We had a Vote for War Aims last year. What were those war aims? The object was to get up a large number of meetings throughout the country and to engage speakers, giving them from half a guinea to two guineas each and paying their expenses. Thirty-three thousand pounds was estimated for that, and £12,000 for the hire of the halls. I believe, after spending about £20,000, they stopped it for the good reason that no one went to the meetings. There was one very illuminating fact about that Vote; it was that £130,000 was set aside for England and for Scotland only £5,000. I ask why was this? They sent down to agents in Scotland hundreds of thousands of circulars and leaflets, but we in Scotland sent them back. There we do not want to know about war aims. From my own Constituency we have sent thousands of men to fight, and we know what the war aim is. All this is a fiddling and idiotic waste of public money. The hon. Gentleman who spoke just now said we wanted a balance sheet. Roughly speaking, this is the balance sheet. According to one of our best economists our estimated capital value is £15,000,000,000. Some people put it higher. Let me put it at £16,000,000,000. With these Votes of Credit we have absorbed a half of it. That is your balance sheet. And how you are going to pay I do not know. The Prime Minister with an easy sweep of his hand says most of it is being spent in this country. Nothing of the kind. How much of it is spent by our soldiers in France? All their pay goes there and is spent in the French villages. Of course an enormous amount goes to America, to Holland and Sweden, and in countries where the exchange is deadly against us it all means that the money is absolutely lost to this country. I will give the Chancellor of the Exchequer the best advice I can. Let him grip hold of this money and scrap some of the Departments altogether. Some of them are really of no use; they are only wasting money; they are not bringing in a single additional soldier. Scrap a lot of them, save the money, grip it tight and you will find even then at the end of the next twelve months, when you face the country with the debt you will then have incurred, you or your successors will have a mighty difficult task to carry through.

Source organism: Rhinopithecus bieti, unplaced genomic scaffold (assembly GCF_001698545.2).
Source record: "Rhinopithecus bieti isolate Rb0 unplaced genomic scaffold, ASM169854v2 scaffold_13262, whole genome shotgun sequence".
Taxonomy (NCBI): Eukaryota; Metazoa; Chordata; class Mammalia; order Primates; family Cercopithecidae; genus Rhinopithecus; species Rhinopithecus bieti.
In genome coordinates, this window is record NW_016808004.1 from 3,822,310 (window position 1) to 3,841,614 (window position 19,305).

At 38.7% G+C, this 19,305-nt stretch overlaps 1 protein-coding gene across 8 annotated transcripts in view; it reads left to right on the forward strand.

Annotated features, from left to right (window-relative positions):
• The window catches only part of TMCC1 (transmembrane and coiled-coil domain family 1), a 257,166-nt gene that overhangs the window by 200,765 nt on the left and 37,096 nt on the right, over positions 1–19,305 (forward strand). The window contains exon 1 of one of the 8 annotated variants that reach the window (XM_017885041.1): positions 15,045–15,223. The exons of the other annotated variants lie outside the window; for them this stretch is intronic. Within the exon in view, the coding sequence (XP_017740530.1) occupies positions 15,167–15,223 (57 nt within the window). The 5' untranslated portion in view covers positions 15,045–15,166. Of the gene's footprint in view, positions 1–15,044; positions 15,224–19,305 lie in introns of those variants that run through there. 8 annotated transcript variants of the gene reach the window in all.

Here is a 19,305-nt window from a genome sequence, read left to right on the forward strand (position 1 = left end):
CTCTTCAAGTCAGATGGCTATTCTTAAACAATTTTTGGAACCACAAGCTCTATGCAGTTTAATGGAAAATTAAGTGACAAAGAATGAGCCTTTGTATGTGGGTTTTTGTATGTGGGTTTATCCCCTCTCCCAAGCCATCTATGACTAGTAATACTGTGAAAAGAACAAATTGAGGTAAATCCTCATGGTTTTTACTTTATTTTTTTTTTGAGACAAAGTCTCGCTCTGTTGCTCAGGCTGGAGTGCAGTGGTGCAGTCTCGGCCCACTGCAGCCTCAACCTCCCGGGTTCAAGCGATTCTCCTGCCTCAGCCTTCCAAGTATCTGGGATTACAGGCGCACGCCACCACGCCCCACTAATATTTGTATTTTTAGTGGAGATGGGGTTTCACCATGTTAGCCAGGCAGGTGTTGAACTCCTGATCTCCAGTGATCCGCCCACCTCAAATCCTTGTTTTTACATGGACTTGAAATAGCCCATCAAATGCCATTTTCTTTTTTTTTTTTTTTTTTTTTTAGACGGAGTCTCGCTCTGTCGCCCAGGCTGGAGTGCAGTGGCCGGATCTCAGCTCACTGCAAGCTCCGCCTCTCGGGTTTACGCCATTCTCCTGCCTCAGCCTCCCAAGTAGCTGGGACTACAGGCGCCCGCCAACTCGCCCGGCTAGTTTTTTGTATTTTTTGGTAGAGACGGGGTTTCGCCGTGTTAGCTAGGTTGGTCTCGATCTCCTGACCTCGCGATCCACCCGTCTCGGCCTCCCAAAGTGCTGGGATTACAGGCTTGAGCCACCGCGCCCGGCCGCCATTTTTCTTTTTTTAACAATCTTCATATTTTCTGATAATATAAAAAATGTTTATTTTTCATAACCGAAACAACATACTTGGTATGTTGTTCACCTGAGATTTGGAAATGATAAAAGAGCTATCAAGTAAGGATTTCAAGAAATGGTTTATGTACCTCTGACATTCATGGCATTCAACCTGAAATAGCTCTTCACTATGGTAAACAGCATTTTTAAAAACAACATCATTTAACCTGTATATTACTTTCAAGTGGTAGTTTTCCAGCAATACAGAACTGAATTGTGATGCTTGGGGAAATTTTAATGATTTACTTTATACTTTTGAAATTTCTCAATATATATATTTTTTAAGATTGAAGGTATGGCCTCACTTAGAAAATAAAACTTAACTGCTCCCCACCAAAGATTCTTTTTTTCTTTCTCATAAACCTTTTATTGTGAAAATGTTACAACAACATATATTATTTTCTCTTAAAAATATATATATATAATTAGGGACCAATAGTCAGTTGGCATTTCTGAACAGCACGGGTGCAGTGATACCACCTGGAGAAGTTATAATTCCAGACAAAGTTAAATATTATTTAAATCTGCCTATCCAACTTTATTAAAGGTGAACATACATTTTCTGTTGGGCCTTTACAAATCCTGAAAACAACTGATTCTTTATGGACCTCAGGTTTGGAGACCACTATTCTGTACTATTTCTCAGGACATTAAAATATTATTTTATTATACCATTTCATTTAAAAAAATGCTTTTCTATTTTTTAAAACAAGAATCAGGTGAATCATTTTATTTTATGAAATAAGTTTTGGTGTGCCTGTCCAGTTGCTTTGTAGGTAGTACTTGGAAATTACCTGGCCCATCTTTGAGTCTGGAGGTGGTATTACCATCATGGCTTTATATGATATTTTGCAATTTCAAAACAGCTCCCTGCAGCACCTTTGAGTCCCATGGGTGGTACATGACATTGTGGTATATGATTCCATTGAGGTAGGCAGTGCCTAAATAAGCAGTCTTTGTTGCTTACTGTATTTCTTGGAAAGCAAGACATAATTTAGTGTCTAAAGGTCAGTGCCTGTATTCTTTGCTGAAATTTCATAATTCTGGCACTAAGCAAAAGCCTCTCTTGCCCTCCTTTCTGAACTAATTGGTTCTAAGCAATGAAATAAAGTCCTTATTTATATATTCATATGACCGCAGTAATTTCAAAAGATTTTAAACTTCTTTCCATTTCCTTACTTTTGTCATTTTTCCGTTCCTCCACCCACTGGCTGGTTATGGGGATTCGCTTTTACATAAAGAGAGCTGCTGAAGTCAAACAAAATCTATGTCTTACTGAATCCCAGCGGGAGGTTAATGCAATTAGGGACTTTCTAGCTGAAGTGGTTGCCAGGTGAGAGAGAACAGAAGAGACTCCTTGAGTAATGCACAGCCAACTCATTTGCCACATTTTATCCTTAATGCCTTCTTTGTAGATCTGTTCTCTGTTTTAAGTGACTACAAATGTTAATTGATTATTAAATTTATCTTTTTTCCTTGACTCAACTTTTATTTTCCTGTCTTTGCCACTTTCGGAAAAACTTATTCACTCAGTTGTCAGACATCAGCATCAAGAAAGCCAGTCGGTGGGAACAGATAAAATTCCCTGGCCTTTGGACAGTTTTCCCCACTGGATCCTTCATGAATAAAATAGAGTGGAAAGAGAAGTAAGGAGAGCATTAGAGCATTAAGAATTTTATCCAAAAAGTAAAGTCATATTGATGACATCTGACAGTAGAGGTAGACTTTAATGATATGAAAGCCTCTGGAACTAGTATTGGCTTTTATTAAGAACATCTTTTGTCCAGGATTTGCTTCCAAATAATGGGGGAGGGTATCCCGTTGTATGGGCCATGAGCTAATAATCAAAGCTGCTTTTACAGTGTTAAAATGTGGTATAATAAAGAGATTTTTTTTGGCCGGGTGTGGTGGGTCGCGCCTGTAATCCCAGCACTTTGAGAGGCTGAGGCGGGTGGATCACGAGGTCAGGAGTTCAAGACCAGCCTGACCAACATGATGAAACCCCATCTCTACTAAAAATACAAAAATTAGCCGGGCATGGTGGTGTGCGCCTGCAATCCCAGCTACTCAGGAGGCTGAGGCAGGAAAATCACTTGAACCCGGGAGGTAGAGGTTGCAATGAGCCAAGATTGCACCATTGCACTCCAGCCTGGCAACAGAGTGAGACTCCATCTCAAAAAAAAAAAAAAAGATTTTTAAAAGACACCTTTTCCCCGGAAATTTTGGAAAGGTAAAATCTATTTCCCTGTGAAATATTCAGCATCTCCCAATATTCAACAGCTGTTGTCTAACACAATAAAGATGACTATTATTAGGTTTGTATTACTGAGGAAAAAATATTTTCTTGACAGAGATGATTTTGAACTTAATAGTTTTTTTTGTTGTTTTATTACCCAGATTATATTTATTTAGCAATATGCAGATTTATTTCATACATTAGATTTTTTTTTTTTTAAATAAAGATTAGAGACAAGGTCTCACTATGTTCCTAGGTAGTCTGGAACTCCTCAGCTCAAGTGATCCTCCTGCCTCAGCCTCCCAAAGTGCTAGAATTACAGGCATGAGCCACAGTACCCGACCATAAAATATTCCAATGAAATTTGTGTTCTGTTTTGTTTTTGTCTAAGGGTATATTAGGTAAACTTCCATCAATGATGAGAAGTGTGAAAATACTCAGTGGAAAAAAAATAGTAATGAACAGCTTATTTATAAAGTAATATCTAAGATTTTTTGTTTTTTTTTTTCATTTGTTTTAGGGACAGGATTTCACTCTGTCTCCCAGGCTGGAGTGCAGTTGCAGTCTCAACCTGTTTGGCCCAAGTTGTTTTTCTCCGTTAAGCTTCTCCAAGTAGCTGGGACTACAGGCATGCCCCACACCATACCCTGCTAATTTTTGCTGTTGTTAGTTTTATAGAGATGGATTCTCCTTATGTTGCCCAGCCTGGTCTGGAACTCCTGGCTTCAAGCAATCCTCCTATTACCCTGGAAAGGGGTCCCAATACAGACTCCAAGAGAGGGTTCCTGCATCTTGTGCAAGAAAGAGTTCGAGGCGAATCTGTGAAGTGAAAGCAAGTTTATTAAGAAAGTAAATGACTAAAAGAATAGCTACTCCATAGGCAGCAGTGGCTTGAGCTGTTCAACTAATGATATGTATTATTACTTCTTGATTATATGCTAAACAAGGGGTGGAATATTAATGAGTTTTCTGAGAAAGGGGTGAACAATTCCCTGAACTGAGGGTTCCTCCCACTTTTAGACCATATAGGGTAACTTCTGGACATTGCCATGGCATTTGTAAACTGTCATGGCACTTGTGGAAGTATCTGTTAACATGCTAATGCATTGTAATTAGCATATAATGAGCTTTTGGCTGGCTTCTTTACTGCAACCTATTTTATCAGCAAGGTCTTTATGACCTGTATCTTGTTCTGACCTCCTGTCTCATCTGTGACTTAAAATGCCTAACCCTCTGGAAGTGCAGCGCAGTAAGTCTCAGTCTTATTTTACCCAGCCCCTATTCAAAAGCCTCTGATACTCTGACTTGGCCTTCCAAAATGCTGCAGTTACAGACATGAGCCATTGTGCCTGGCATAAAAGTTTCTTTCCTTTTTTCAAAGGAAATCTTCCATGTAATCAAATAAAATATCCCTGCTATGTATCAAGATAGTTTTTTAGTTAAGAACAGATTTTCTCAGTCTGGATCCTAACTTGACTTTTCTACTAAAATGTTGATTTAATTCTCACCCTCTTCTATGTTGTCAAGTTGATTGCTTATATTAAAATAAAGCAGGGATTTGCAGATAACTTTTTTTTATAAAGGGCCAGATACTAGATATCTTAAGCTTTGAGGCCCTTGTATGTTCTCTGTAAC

The speech which has just been delivered by my hon. Friend contained a great deal that was humorous, and it also contained much that was more pertinent to the discussion before the House, and although he has made some of the expenditure for which this House is responsible appear to be ridiculous, neither the House nor the country can afford to ignore the way in which money is being spent in these forms for propaganda and other kinds of extravagance. The general effect of lavish expenditure does not begin and end with Reports of the Public Expenditure Committee, or of the Comptroller and Auditor-General. The effect of lavish expenditure and the loss of control over the distribution of public money goes far beyond the immediate Department concerned. It permeates at the present time the whole of our public life, it goes down into every factory which is now in close alliance with the State, and the general effect is a scale of national extravagance from which we shall only recover after the War with the greatest difficulty. It is not only a matter which concerns the reputation of the Treasury, and of the spending Departments. It will lie at the very root of all our national recovery when we return to the days of peace. The Chancellor of the Exchequer said that many of the items to which attention had been drawn by my right hon. Friend the Member for the Cleveland Division (Mr. H. Samuel) were comparatively small matters, but every- one of us who has been in business, as he and I have been, knows that if expenditure is loose over small matters the big ones slip through your fingers. None of us has attempted to make ends meet in difficult times without knowing that it is not only the economy you make under the minute heads, it is the general spirit, whether of looseness or tightness of control, which makes all the difference between success or failure in a business. And what is true of a business is equally true of a Government Department. I cannot believe for a moment that the mere fact of our spending £13,000,000 a year over the extended staffs of the Departments which have been created or which have swollen during the War is a negligible matter, or that £13,000,000 is the full measure of the loss. It has been patent to everybody who has watched the growing up of the Departments that in large numbers of cases the staffs have been collected before the Minister has had the remotest idea as to the extent of his work. That has occurred again and again, and indeed in some Departments which are now being severely overhauled the staffs have been reduced, I venture to say with an increased efficiency.